On a number of occasions, Frost has preached to the mutant student body on the importance of being conscious of human-mutant relationships, the most notable being when she, mid-speech, used the Danger Room to simulate a Sentinel attack to teach a lesson about using control and non-violence in Astonishing X-Men. Lecturing that mutants may always be feared and humans need to see mutants as a peaceful people. Frost is practical to the point.
When you look past the cold exterior to her actions as an educator, you see a much warmer side. One of my favorite Emma Frost moments takes place during the “Generation Next” story in “The Phalanx Covenant.” A new team of young mutants is being formed and Jubilee is the first to be taken under Frost’s wing. In a period of time she assessed what emotions had been driving Jubilee’s subdued use of her powers: trauma.
A horrible past made Jubilee fear her powers and limit their development. When Emma Frost sees Jubilee bust up a Phalanx, she is impressed. She tells the mall babe her powers are “rather formidable” and takes the time to engage with her student. To understand her.
Jubilee had been a punchline for years. The annoying kid X-Man with the weak-ass firecrackers. Nothing to write home about next to Wolverine, Storm or the Phoenix. Emma Frost was the first person in X-Men to look at Jubilee and ask why. Under Emma’s tutelage, Jubilee would go from the kid that nobody took seriously to a genuinely capable X-Man.
Emma Frost has a history of taking a special interest in underappreciated mutants. She created a special education program for Artie and Leach in Generation X, being the first adult superhero in the room to say, “Hey, maybe these two kids need some goddamn structure in their lives.” In a similar fashion, she later helped track down Wither with Dani Moonstar in New X-Men Vol. 2 and suggested the isolated student start using his “death touch” on wood for practice, before setting him up with a psychological counselor. An unengaged educator would not do these things.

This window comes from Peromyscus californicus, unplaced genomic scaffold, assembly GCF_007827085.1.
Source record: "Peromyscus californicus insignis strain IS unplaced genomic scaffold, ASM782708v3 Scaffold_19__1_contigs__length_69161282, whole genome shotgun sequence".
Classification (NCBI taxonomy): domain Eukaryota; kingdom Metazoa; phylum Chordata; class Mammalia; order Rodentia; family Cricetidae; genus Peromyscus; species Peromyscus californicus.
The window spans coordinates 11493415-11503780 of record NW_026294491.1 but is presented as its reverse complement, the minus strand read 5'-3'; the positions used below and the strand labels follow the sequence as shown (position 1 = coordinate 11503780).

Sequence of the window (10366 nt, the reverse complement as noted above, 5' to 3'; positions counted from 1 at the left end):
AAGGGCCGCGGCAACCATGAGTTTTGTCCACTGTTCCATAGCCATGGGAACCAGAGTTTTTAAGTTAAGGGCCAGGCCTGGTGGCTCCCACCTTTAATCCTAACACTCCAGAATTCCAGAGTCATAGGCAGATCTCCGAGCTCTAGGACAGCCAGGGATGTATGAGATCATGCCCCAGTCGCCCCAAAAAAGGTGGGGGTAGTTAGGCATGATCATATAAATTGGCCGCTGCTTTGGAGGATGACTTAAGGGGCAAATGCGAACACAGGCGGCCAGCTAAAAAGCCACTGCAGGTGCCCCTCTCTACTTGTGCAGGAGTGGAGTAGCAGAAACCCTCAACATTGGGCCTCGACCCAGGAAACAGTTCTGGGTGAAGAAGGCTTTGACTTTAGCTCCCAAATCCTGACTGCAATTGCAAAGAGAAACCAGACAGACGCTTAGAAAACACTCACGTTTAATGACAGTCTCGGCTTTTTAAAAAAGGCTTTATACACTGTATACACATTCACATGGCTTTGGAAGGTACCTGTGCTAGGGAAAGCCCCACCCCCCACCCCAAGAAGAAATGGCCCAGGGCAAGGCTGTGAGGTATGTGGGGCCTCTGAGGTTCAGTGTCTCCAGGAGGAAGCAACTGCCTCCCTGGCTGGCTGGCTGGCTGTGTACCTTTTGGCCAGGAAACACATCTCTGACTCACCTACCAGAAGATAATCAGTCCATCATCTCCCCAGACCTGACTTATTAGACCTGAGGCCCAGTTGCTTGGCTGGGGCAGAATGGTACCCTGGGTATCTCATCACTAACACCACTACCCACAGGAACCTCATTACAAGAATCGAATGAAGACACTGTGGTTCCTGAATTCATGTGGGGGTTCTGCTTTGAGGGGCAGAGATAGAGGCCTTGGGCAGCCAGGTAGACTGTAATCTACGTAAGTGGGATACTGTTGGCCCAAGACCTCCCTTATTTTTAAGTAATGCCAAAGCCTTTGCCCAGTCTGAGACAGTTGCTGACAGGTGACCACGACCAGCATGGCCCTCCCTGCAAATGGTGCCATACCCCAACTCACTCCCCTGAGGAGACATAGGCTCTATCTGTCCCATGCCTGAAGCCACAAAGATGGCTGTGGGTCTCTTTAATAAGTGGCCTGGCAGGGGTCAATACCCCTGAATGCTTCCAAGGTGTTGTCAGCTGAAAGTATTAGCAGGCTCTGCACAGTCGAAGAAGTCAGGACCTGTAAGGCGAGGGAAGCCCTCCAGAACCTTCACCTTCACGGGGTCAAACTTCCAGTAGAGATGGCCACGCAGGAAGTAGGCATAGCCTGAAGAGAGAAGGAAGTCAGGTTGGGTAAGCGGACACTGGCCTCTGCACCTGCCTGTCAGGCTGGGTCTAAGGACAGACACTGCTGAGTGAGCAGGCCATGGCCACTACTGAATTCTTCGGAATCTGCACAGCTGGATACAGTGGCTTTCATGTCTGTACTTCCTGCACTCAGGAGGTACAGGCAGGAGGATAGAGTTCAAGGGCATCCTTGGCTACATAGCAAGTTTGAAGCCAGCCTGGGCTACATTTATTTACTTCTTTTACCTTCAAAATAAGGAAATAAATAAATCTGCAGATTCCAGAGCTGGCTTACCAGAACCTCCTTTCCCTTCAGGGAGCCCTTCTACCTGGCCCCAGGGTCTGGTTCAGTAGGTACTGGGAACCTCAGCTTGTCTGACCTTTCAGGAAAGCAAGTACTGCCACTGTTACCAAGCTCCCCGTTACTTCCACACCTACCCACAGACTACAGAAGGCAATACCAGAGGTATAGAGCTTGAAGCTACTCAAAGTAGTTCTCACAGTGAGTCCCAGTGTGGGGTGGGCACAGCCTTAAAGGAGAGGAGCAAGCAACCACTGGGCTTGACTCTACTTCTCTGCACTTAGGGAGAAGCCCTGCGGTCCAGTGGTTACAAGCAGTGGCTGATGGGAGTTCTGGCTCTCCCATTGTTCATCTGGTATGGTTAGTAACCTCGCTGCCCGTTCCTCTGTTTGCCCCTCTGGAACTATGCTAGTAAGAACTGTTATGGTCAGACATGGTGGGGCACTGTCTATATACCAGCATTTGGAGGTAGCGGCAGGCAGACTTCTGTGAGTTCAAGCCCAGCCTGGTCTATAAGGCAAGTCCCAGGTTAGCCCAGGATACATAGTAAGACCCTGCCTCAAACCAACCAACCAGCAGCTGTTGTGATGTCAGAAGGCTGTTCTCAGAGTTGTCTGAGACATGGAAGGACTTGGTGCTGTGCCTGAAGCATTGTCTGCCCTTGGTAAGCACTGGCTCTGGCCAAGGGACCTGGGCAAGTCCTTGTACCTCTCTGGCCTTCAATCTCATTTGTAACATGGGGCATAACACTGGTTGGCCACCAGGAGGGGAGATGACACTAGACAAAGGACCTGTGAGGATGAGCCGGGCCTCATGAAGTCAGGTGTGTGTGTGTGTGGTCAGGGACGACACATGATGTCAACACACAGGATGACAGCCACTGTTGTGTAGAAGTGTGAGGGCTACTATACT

What about her instructional strategy? As mentioned, Frost trained Firestar in her solo series to use her powers. More than that, though, she wanted Angelica to work off of instinct and be able to defend herself or kill in the heat of the moment. You know, like a good assassin. Angelica’s fighting instincts were later proven at an airport where she diffused a violent situation and again later on when she foiled the Hellfire Club’s plans for her. Firestar’s education was too good for her to be a controlled asset.
In a very different way, Emma Frost taught Iceman about the potential he was squandering up until the mid-90s. Her mind had ended up in Bobby’s body for a while and her use of his ice powers was beyond anything he had been able to do since the X-Men were formed. When he confronted her over the possession she used her telepathic abilities to give him a taste of his spikey-iced future, before taunting him over his tendencies of being the class clown. The final push was telling him, “I showed you a glimpse of your full potential. It’s up to you to do something with that information.”
Real-world educators have to lean on technology to enhance learning, and while the Danger Room (or Grotto) has been used by Emma Frost, her greatest asset is her brain. As a telepath, she can use her mental gifts to bring out the best in her students. When Frost identifies mental blocks stopping Prodigy from retaining all of the knowledge he absorbs, she is asked to remove them. Knowledge being a dangerous thing, she opts to create a mental illusion with Moonstar of how life for Prodigy would play out without those blocks. This turns Prodigy away from the idea for the betterment of himself and those around him.